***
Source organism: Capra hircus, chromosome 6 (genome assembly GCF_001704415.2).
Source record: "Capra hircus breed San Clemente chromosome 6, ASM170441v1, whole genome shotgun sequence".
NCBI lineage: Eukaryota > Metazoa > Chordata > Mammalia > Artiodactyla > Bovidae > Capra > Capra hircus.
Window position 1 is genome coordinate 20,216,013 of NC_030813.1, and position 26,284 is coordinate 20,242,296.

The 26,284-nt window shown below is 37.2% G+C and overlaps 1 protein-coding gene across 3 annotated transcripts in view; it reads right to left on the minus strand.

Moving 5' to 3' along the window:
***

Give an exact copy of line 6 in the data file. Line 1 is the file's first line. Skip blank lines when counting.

Moving 5' to 3' along the window: